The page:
If you’ve ever been in a presentation or in a conversation and it felt pointless, the person never got to their point and it didn’t really accomplish much, sometimes a meeting can have this feeling, probably what’s happening there is we’re missing our desired outcome. You know from the onset as you’re preparing for this conversation and this interaction, you want to have happen as a result of this conversation. This gives you strength, it gives you focus, it gives you direction and it really gives you that initial inspiration for getting this crafted and then delivering. So it’s an important component, certainly, in preparing for and delivering a message.
As we work together today, we are going to be working on this plan, as I mentioned earlier, and I want to start, I want to start now. So grab your paper, grab a pen or a pencil. And I want you to write out the first two components of your plan. And this is your audience and your situation. Hopefully, you’ve been able to think about this already, you’ve thought about who your audience is for this plan, this interaction opportunity that you have with an executive audience and you’ve thought about this situation. Throughout the time of our working together, we’re going to create this presentation plan and I’m going to provide you with an example, my example of my preparation. So in my plan, my audience is the executive team. And my situation is a project update meeting. And that’s what I’m working on.
So, I want to give you a beat just a moment here for you to map out who is your audience and what is your situation. And we’re going to open up a poll question here again around this, actually, we’re going to open up a chat, a question here, a chat screen for you. And we’re going to have you give us some idea of what your audience, who your audience is and what the situation is. So if you can just chat with us just a very brief description because this will be instrumental. And certainly me understanding where you’re coming from and what you’re planning toward. And also, we can find out if we have some common things that we’re sharing today.
So, if you would go ahead, as you’re writing down on your plan, you can go ahead and chat with us on what is your situation and who is your audience. So, giving you a moment to consider this and to write some things down in your plan.
All right, as people are working through this, and again, as we’re moving through this presentation plan, I’m going to give you some time. We want to make the time that we’re spending together highly practical. We want you to think about how you’re going to apply the learning immediately. So we’re going to give you some time in between to write these down. All right. So, thinking about this …
Sara: Do you see those coming in Suzanne?
Suzanne: I’m looking here. Okay, I see a couple here. One meeting with the CIO.
Suzanne: For a new customer service training for all staff. All right, so yes, this is and executive in your organization, and we’ve got a new customer, we’ve got a new horizon here. And we want to make sure that things go well. So that’s great. Thank you. That gives me a sense of where you are planning toward and I’m trying to see if I see anything else. All right. Okay. And then we’ve got an SVP that is our audience here as well. So senior vice president that we’re presenting to. So that gives us a sense of things as well. All right, great, thank you. I appreciate those responses. This gives me a sense of where you are and what you’re planning toward and we can certainly cater our conversation toward that.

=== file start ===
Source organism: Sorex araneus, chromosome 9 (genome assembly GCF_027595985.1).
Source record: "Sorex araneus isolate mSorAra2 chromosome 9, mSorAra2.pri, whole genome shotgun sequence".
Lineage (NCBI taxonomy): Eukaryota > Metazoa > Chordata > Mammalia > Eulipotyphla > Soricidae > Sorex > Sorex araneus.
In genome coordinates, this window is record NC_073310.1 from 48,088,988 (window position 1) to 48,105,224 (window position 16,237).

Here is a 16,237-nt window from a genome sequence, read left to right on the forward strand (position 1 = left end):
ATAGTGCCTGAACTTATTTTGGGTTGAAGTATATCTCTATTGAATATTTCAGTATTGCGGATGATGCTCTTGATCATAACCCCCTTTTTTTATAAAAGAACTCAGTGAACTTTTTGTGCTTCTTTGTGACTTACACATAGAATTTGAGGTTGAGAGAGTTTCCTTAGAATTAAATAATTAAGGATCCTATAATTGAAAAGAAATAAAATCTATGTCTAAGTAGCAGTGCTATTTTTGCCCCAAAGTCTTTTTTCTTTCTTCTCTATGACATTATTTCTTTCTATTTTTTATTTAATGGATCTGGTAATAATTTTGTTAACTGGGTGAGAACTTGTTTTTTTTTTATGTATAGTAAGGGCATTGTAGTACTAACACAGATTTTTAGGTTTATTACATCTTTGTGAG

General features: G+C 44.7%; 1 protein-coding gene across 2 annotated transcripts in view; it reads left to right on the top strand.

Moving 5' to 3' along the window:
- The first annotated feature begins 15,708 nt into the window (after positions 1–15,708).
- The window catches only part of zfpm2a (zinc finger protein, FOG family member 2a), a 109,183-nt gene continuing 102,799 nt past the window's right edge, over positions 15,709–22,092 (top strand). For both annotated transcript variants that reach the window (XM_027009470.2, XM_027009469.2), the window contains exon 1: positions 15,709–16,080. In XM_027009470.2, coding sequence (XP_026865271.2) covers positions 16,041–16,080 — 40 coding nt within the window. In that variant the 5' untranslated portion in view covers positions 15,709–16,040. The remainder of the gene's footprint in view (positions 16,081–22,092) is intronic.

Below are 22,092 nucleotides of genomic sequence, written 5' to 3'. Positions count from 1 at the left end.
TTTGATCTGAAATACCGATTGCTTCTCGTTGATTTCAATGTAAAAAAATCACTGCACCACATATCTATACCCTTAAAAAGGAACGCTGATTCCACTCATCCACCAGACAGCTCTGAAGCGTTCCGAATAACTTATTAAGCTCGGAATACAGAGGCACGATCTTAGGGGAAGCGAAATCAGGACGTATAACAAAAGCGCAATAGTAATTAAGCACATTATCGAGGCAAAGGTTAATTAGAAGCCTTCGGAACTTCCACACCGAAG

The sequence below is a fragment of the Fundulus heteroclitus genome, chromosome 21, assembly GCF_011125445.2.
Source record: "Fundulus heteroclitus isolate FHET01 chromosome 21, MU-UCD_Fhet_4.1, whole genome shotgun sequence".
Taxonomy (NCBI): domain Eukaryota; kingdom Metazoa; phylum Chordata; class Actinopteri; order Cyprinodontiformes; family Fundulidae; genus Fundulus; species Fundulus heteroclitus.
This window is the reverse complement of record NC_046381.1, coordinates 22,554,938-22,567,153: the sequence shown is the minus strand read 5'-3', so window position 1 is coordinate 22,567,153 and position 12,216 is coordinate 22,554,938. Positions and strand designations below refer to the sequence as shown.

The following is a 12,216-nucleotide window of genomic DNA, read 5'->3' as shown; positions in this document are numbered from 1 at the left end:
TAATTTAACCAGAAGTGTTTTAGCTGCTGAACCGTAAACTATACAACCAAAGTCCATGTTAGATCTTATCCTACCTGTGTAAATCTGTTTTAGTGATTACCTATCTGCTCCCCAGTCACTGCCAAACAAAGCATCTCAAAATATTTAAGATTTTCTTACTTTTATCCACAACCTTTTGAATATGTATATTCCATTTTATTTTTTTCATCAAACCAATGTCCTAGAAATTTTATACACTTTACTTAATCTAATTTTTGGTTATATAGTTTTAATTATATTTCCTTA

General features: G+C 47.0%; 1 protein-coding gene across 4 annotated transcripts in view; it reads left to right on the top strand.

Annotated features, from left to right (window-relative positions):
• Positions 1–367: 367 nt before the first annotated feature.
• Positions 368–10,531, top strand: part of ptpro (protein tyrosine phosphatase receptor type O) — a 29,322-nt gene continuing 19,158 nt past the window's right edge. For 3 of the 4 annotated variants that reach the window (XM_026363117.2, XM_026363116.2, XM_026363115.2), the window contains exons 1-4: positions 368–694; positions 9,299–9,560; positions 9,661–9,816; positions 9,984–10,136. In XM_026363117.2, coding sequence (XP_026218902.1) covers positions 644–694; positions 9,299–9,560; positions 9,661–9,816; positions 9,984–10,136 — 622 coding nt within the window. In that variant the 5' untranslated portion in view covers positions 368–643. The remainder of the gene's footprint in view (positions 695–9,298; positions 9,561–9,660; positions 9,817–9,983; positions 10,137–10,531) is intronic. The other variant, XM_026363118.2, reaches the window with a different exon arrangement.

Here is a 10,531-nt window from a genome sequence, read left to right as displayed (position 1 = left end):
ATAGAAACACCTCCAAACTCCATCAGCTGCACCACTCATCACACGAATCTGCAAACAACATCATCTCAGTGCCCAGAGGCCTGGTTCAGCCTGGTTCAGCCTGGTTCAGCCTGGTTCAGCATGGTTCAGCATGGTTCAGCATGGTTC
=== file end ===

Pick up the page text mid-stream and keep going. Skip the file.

All right. So we have, we have a beginning of a plan. We know who our audience is and who our situation is. This is important. This is important to start with, to understand this. And this begins to help us understand how we’re going to craft our message, how we will start to design our message. When we are presenting to decision makers, there are some specific components that will drive consistency, that will drive consistently positive results. And we’re going to take a look at those now. And this will guide us through our conversation today.
So there are five drivers of executive presentation results. First, audience alignment. Second, message integration. Third, preparation. Fourth, we have strong delivery. And finally, we have follow through. As you are thinking toward a presentation, you’re thinking about the presentation that you’ve all identified at this point, these are five components you want to make sure that you have in hand that you are attending to all of these well, that you are planning toward all of this. And these will drive the results that you’re looking for. And again, here’s the idea as well. We don’t want to deliver well once or twice or not even understand why things went well or why they didn’t go well. We want to get consistent results. If you are using these drivers every single time and feeding them well, you’re going to get more positive results and you’re going to get more consistent results.
We’re going to start with this audience alignment. And this is important, this begins the process of design. We must know the audience. If you think about it, if you had the same message and you were delivering it to four different audiences, that same message would feel different, look different, be delivered in a different way for different times. So, this is important as well. As you are thinking about your audience in the situation, we want to make sure that we’re aligning our approach and our message to that audience.